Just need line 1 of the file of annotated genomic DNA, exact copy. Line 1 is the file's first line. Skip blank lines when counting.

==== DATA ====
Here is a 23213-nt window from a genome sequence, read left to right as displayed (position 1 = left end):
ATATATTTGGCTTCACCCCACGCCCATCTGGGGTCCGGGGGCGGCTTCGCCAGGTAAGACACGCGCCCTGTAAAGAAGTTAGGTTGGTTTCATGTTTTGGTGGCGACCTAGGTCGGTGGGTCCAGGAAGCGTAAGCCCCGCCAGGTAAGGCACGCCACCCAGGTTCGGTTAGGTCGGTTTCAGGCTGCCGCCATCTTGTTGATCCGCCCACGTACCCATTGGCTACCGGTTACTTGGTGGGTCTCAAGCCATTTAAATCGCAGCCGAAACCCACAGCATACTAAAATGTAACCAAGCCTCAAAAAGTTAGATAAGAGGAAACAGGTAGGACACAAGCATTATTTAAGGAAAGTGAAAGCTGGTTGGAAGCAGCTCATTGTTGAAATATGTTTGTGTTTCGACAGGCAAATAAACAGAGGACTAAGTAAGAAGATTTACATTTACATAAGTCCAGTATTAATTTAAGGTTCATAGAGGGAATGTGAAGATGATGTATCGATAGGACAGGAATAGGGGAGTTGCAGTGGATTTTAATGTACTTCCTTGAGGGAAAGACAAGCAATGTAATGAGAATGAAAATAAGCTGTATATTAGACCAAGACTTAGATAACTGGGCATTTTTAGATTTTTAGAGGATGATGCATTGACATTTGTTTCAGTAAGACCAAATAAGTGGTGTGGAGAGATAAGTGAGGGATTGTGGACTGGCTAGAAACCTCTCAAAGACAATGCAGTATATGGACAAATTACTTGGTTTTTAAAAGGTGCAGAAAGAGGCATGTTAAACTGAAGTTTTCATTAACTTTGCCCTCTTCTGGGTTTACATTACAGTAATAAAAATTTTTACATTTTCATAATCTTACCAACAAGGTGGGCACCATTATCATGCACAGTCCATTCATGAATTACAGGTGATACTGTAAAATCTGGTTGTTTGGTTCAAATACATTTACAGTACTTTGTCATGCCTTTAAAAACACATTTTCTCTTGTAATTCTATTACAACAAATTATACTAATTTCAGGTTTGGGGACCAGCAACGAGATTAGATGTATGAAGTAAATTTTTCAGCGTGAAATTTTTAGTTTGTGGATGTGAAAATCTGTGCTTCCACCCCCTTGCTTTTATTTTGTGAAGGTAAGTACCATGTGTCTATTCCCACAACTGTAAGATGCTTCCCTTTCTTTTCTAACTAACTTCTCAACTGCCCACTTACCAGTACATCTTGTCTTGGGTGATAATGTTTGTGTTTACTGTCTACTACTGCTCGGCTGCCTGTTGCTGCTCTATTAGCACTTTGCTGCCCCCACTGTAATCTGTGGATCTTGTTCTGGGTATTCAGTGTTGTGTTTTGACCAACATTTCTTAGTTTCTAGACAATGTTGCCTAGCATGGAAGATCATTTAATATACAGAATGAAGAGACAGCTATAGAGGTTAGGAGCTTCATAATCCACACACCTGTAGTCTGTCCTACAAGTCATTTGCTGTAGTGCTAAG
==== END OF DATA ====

Here is a 23213-nt window from a genome sequence, read left to right as displayed (position 1 = left end):